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A History of the Gipsies by Walter Simson

The Gipsies were much disconcerted


[142] It appears, from Vidocq's memoirs, that the Gipsies on the continent changed their apparel, so as they could not again be recognized: "At break of day everybody was on foot, and the general toilet was made. But for their (the Gipsies') prominent features, their raven-black tresses, and oily and tanned skins, I should scarcely have recognized my companions of the preceding evening. The men, clad in rich jockey Holland vests, with leathern sashes like those worn by the men of Poirsy, and the women, covered with ornaments of gold and silver, assumed the costume of Zealand peasants; even the children, whom I had seen covered with rags, were neatly clothed, and had an entirely different appearance. All soon left the house, and took different directions, that they might not reach the market place together, where the country-people were assembled in crowds."--Vidocq had lodged all night in a ruinous house, with a band of Gipsies.

My father, when a young lad, noticed a large band of Gipsies taking up their quarters one night in an old out-house on a farm occupied by his father. The band had never been observed on the farm before, and seemed all to be strangers, with, altogether, a very ragged and miserable appearance. Next morning, a little after breakfast, as the band began to pack up their baggage, and load their asses, preparatory to proceeding on their journey, the youth, out of curiosity, went forward to see the horde decamp. Among other articles of luggage, he observed a large and heavy sack put upon one of the asses; and, as the Gipsies were fastening it upon the back of the animal, the mouth of it burst open, and the greater part of its contents fell upon the ground. He was not a little surprised when he beheld a great many excellent cocked hats, suits of fine green clothes, great-coats, &c.; with several handsome saddles and bridles, tumble out of the bag. At this unexpected accident, the Gipsies were much disconcerted. By some strange expressions and odd man[oe]uvres, they endeavoured to drive the boy from their presence, and otherwise engage his attention, to prevent him observing the singular furniture contained in the unlucky sack. By thus carrying along with them these superior articles, so unlike their ordinary wretched habiliments, the ingenious Gipsies had it always in their power to disguise themselves, whenever circumstances called for it. The following anecdote will, in some measure, illustrate the "gallant guise" in which these wanderers, at one time, rode through Scotland:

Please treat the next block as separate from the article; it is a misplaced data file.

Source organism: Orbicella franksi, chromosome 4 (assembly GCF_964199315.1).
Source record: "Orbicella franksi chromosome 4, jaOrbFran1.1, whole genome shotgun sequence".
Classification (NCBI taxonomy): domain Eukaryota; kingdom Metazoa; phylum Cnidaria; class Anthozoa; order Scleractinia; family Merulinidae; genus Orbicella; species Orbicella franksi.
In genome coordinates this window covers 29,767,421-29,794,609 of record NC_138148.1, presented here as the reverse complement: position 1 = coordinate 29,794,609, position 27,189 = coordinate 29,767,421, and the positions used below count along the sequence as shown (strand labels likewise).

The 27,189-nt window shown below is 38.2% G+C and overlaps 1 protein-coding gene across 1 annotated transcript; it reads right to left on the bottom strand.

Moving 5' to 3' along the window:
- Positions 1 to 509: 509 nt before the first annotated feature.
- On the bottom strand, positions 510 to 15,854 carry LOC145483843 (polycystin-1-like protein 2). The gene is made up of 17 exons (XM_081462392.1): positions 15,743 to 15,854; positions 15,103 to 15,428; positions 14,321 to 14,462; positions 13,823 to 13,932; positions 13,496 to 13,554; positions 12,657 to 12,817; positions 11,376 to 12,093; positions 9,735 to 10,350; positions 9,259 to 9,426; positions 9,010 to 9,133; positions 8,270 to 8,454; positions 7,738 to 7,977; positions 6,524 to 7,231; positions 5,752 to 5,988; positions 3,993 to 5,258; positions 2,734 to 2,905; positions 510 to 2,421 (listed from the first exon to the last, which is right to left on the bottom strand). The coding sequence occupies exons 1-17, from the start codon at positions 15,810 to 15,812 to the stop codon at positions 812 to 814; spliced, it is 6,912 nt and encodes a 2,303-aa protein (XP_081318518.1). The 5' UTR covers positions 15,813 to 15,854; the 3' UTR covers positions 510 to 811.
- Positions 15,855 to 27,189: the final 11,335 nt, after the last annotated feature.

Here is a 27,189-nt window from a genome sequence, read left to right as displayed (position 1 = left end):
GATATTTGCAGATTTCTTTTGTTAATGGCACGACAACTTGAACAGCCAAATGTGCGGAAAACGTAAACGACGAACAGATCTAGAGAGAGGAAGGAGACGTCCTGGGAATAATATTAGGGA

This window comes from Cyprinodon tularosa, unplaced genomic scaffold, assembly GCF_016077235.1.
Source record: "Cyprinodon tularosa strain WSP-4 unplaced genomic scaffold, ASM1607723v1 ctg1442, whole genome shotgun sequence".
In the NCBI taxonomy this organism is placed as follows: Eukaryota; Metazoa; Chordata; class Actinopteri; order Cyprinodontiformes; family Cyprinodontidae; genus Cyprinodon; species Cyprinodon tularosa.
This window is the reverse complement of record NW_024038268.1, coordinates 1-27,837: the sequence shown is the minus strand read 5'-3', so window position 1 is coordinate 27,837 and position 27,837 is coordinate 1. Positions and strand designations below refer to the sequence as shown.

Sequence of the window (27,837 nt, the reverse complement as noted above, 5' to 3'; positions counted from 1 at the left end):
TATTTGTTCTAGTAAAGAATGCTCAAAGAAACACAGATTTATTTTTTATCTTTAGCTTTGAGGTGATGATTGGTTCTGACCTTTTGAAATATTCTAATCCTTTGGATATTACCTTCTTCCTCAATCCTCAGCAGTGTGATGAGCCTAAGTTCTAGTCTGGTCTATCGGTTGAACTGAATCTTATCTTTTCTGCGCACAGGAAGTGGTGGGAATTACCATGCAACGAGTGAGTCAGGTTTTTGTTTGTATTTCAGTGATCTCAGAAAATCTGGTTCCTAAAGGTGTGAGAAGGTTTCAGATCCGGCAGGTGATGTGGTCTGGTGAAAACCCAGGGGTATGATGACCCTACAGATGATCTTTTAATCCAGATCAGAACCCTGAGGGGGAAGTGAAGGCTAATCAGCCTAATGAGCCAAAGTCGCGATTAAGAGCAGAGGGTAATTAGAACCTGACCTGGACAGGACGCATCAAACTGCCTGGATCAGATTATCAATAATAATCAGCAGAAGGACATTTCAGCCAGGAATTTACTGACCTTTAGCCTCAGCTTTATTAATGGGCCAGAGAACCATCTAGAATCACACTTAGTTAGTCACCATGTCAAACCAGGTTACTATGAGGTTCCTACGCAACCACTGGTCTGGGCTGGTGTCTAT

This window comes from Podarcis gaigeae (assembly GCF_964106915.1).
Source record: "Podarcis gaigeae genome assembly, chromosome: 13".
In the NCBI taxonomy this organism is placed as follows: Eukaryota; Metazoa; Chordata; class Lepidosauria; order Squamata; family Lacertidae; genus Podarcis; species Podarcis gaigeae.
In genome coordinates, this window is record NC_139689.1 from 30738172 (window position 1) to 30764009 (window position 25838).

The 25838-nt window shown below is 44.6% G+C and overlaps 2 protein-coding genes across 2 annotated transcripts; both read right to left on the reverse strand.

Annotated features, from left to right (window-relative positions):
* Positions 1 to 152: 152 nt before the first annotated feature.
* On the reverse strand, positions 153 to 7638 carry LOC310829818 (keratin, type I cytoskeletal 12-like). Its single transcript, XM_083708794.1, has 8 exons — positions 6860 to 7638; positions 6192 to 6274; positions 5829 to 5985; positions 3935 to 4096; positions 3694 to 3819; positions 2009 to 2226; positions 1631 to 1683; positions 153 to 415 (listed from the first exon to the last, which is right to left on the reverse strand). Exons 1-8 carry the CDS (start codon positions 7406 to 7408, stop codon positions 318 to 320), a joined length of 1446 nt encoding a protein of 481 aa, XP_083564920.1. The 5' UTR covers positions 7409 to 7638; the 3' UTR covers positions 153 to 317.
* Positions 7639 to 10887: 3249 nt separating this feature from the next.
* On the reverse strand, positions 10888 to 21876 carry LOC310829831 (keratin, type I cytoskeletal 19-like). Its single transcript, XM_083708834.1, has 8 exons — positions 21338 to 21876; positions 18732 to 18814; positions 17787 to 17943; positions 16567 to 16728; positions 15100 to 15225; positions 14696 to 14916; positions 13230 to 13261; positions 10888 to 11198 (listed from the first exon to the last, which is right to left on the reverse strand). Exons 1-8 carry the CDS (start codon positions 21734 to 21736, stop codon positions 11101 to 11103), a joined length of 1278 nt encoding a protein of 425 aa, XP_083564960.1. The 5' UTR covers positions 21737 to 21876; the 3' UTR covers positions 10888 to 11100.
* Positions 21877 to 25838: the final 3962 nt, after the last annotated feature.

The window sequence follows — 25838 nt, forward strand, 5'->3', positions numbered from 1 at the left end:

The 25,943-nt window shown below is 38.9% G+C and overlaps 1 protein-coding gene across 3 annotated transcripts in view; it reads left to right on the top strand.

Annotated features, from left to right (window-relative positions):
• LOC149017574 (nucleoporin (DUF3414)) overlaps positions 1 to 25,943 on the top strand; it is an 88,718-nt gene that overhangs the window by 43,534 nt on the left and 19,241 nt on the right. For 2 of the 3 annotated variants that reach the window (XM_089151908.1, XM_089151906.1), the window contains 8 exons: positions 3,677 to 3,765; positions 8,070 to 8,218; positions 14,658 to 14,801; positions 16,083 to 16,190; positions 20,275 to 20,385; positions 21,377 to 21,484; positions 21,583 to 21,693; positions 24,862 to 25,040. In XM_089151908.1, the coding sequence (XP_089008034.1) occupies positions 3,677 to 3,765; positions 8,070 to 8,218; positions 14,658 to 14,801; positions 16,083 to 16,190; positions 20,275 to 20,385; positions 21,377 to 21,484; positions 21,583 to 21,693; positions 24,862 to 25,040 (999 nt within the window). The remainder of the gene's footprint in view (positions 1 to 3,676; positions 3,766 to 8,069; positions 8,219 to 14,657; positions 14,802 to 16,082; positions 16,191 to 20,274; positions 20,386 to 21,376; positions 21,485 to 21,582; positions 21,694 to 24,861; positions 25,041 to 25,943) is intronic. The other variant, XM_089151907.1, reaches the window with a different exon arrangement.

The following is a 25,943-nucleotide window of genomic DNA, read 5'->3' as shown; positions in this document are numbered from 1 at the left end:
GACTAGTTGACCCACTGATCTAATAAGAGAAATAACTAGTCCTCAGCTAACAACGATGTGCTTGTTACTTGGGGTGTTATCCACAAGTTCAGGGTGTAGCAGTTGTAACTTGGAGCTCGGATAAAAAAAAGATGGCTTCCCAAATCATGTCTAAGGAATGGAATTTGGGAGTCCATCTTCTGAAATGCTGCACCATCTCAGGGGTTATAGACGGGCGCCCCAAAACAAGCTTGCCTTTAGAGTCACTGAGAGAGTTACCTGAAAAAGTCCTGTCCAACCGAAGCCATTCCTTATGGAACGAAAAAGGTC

About the year 1768, early in the morning of the day of a fair, held annually at Peebles, in the month of May, two gentlemen were observed riding along the only road that led to my grandfather's farm. One of the servant girls was immediately told to put the parlour in order, to receive the strangers, as, from their respectable appearance, at a distance, it was supposed they were friends, coming to breakfast, before going to the market; a custom common enough in the country. This preparation, however, proved unnecessary, as the strangers rode rapidly past the dwelling-house, and alighted at the door of an old smearing-house, nearly roofless, situated near some alder trees, about three hundred yards further up a small mountain stream. In passing, they were observed to be neatly dressed in long green coats, cocked hats, riding-boots and spurs, armed with broad-swords, and mounted on handsome grey ponies, saddled and bridled; everything, in short, in style, and of the best quality. The people about the farm were extremely curious to know who these handsomely-attired gentlemen could be, who, without taking the least notice of any one, dismounted at the wretched hovel of a sheep-smearing house, where nothing but a band of Tinklers were quartered. Their curiosity, however, was soon satisfied, and not a little mirth was excited, on it being ascertained that the gallant horsemen were none other than James and William Baillie, sons of old Matthew Baillie, who, with part of his tribe, were, at the moment, in the old house, making horn spoons. But greater was their surprise, when several of the female Gipsies set out, immediately afterwards, for the fair, attired in very superior dresses, with the air of ladies in the middle ranks of society.[143]


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